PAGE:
A leadership development strategy that delivers Collaboration within teams and throughout the organization is critical to success. Within Brooks, stories abound of how The Leadership Challenge experience continues to serve as a training ground for individuals to collaborate across functions and departments, turning ideas and visions into reality.

For example, when an orthopedic clinic manager wanted to make evidenced-based research easily accessible to staff therapists across the system as they developed care options for patients, the Scholarly Resource Center was born. Through a connection made during The Leadership Challenge program with an IT colleague, all Brooks therapists now access the latest peer-reviewed research—with a click of a mouse through the eBrooks intranet.

After finishing the Brooks leadership challenge program together, Joanne Hoertz, vice president of nursing, and research director Holly Morris saw how the new Nursing Research Council could benefit, too. “This program was an innovative and creative way to build cohesiveness among the members, focus on group goals and objectives, and develop as both leaders and role models within the nursing department,” says Morris.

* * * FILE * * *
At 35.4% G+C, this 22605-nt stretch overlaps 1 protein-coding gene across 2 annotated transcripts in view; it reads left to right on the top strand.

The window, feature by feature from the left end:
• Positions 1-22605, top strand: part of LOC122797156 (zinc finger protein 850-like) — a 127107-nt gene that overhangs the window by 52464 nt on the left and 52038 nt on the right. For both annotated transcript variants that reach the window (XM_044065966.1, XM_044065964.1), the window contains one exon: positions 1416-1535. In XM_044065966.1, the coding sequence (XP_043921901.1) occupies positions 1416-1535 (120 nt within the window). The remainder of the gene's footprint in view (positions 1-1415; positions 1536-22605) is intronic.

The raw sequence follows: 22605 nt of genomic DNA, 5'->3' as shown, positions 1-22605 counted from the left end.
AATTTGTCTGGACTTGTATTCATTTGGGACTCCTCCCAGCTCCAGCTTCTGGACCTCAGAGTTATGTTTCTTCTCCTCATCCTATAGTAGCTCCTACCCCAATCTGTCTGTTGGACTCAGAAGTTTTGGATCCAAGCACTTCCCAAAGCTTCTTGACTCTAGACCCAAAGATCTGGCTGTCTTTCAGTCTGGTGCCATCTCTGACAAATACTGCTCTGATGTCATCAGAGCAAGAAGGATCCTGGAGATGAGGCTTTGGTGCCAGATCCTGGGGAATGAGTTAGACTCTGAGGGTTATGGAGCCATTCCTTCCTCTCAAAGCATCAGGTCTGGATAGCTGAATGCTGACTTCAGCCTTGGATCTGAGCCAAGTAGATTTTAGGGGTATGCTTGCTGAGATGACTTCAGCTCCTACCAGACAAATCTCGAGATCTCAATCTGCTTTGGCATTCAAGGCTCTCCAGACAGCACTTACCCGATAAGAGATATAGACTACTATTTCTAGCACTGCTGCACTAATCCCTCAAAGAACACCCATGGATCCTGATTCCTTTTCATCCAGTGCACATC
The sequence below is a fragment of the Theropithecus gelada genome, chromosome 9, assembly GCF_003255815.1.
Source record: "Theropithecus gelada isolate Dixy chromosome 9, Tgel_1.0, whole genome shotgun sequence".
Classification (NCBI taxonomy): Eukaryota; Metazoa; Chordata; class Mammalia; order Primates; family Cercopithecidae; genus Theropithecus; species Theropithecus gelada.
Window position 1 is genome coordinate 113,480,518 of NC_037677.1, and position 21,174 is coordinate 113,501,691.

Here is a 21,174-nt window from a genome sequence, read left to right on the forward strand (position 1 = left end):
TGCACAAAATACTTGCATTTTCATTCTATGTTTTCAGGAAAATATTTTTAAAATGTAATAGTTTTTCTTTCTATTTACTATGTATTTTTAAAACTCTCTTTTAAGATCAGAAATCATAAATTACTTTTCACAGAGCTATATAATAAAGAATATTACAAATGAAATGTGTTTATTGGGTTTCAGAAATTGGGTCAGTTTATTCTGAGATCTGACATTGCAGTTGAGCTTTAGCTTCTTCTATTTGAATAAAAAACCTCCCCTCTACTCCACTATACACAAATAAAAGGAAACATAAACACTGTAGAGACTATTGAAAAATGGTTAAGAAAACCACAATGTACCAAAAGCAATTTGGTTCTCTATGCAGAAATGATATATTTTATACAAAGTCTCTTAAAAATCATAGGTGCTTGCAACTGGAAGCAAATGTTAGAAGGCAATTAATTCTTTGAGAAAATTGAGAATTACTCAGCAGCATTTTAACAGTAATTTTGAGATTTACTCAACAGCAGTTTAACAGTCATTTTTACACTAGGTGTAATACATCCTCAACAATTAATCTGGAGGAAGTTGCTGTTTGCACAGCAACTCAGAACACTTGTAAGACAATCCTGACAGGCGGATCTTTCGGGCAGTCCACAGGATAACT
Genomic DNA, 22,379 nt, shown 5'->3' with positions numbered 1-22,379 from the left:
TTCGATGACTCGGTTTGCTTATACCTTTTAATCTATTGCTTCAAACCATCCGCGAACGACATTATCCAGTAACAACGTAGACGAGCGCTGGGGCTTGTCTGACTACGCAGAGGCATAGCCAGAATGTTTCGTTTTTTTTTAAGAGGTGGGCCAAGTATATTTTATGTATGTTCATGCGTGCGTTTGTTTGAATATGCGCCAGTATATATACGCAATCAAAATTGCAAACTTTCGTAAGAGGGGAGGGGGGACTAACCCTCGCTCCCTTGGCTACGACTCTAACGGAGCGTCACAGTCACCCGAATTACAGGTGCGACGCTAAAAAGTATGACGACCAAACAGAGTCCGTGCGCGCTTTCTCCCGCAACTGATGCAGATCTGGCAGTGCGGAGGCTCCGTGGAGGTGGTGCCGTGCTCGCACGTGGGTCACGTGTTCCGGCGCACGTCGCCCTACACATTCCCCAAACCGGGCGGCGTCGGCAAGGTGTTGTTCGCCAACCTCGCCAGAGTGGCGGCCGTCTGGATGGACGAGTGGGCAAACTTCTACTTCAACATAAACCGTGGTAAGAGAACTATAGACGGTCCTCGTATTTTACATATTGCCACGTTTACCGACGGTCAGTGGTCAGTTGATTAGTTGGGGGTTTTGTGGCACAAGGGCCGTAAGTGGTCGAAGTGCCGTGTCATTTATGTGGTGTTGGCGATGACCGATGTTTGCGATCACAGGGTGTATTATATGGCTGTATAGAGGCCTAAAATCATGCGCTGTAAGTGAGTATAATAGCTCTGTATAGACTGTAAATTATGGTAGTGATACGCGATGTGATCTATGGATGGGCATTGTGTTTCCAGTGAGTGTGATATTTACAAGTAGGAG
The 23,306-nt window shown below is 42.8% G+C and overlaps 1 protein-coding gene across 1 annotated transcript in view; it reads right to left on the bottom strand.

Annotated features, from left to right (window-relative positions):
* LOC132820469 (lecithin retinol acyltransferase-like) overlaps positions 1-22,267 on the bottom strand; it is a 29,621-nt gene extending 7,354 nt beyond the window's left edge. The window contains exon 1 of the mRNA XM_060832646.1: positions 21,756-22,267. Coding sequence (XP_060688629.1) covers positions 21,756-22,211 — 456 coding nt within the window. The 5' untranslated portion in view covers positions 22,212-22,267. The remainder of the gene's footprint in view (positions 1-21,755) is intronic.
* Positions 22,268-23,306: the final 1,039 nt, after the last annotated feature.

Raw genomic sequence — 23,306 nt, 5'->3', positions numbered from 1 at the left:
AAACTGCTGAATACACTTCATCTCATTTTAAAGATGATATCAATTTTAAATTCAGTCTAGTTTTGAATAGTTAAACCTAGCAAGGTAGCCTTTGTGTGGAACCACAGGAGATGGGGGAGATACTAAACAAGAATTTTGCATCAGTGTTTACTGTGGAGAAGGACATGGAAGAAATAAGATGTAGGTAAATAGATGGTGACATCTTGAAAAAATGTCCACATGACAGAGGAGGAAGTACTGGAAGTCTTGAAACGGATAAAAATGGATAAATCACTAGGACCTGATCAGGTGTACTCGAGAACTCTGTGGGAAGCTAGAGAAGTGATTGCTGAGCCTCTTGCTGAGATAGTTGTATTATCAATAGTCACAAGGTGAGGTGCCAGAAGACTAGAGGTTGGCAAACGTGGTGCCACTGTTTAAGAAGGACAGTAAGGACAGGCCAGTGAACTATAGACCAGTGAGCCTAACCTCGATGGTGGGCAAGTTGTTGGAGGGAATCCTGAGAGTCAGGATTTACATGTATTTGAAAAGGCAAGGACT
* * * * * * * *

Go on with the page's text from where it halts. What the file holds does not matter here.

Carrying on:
For the HR and employee development team that designed and implemented this powerful culture- shifting program, the “hard” bottom-line results are undeniable. According to Spigel, “We set out to make sure that The Leadership Challenge program solved real business problems. And we are not disappointed. For example, our new electronic online payroll communication system, eStubView, was a direct result of the out-of-the-box thinking the program generated. It has already delivered $50,000 in cost savings.”

Brooks continues to move full steam ahead, capitalizing on the goals it has already reached. While the ROI is, of course, important to Brooks, Baer also notes, “Now that we’ve had more than 200 people complete the course, we are seeing how The Leadership Challenge program has helped us achieve many of our other goals in addition to improved financial performance, including higher staff retention, and improved quality and patient satisfaction.”